J7.5 Increasing Elevation of the Temperature Constraint on Malaria Transmission in the Ethiopian Highlands

Wednesday, 25 January 2017: 9:30 AM
Conference Center: Tahoma 5 (Washington State Convention Center )
Bradfield Lyon, Univ. of Maine, Orono, ME; and T. Dinku and M. Thomson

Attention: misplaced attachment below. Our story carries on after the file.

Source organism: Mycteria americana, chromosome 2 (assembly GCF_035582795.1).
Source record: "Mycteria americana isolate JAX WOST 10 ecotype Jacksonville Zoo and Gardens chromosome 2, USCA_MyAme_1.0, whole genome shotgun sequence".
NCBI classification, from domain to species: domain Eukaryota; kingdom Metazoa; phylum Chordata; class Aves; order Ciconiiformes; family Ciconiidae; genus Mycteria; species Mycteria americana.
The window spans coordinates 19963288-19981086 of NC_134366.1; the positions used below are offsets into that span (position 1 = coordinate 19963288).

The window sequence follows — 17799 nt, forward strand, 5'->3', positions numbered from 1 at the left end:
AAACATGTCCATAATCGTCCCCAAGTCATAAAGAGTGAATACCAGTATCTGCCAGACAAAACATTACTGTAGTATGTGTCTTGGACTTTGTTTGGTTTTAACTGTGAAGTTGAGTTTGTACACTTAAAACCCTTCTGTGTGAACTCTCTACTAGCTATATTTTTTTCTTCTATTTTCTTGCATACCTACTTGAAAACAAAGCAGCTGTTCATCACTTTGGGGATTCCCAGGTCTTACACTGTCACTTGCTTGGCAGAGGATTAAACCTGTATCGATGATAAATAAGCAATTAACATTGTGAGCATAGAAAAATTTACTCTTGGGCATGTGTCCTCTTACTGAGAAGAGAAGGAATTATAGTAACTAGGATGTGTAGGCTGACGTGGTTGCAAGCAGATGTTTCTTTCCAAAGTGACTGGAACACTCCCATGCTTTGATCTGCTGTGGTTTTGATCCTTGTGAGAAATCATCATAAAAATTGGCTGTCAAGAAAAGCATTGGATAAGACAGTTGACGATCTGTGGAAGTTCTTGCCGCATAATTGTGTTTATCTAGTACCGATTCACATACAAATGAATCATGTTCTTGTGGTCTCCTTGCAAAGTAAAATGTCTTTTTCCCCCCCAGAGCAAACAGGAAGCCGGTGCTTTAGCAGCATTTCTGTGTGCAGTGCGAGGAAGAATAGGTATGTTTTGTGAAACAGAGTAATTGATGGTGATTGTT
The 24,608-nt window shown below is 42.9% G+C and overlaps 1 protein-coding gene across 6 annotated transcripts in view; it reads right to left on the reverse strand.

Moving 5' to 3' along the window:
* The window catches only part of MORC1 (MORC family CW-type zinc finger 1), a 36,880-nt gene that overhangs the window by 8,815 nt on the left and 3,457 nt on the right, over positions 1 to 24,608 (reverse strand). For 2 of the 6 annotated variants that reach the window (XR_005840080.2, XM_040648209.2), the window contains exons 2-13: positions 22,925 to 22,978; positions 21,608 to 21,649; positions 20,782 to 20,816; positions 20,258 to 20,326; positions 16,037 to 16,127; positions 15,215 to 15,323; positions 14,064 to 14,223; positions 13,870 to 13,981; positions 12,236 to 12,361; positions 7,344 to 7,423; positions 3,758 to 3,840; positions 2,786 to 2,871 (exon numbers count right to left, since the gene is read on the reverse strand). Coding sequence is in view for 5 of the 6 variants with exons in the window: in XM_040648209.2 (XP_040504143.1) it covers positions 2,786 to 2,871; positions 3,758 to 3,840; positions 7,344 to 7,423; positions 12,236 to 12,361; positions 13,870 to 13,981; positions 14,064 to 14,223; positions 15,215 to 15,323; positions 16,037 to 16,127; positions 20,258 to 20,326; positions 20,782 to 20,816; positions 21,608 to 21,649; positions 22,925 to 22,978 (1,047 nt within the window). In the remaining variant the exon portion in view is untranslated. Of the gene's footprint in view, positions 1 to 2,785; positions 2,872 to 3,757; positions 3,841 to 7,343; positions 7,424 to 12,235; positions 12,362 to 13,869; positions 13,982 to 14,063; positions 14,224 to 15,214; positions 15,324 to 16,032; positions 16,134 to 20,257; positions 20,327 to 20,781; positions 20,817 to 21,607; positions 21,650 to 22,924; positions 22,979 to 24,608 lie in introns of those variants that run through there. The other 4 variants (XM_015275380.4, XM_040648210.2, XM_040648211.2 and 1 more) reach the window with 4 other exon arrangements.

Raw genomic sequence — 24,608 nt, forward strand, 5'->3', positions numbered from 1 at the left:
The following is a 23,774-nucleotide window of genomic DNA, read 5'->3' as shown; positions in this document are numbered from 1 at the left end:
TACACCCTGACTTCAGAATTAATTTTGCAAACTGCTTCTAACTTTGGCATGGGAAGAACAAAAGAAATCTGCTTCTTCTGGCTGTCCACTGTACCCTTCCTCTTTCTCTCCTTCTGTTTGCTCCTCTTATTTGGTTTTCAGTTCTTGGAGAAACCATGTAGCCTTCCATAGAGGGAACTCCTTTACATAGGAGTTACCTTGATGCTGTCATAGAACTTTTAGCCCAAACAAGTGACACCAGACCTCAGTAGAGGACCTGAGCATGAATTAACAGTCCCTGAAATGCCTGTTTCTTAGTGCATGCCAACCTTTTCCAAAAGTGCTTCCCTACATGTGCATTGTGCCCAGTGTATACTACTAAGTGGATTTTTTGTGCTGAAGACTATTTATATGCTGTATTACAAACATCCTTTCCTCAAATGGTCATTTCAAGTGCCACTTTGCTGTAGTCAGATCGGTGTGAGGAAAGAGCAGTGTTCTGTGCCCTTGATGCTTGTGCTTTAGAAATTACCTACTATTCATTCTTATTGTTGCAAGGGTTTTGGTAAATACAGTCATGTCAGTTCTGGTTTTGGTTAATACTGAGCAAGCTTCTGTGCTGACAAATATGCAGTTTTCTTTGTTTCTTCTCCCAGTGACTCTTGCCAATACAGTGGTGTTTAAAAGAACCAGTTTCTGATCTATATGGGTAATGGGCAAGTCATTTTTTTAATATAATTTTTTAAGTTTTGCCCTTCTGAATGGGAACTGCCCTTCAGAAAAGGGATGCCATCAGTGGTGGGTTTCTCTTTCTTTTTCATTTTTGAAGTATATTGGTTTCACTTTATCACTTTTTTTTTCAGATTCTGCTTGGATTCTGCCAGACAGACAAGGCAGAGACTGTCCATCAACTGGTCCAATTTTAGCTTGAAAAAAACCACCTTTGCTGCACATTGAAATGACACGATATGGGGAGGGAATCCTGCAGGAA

Lower temperatures in the Highlands of East Africa have historically offerred an altitudinal constraint on the transmission of malaria.  A warming climate, however, will serve to increase the elevation at which this constraint applies.  Using a new climatological dataset that calibrates and combines inferred temperatures from satellites with numerous station observations the elevation at which the constraint holds has been analyzed for the country of Ethiopia over the period 1982-2014.  The results show that in a given year there are substantial spatial variations in the elevation where the temperature constraint holds, which is shown to be associated with the relative orientation of orography to the prevailing winds (e.g., upslope and downslope flow patterns).  On interannual timescales there is also a substantial contribution to elevation changes in the temperature constraint related to the El Nino-Southern Oscillation (ENSO) phenomenon, with El Nino (La Nina) events being associated with higher (lower) elevations.  When the influence of ENSO has been statistically removed from the temperature constraint elevation time series, a clear upward trend is identified which is highly statistically significant.  The average magnitude of this trend is > 40 meters per decade.  When gridded population estimates for Ethiopia are utilized, the results show that over the last 3+ decades the elevation zone where the temperature constraint on malaria no longer holds is home to over 6 million people.  Given the complexities of malaria transmission dynamics and current control and elimination programs, the results cannot be used to directly predict that this additional population is now vulnerable to malaria.  What the study does show, however, is that for the first time we can now quantify the effect of increasing temperatures on an important constraint on malaria transmission in the Ethiopian Highlands.
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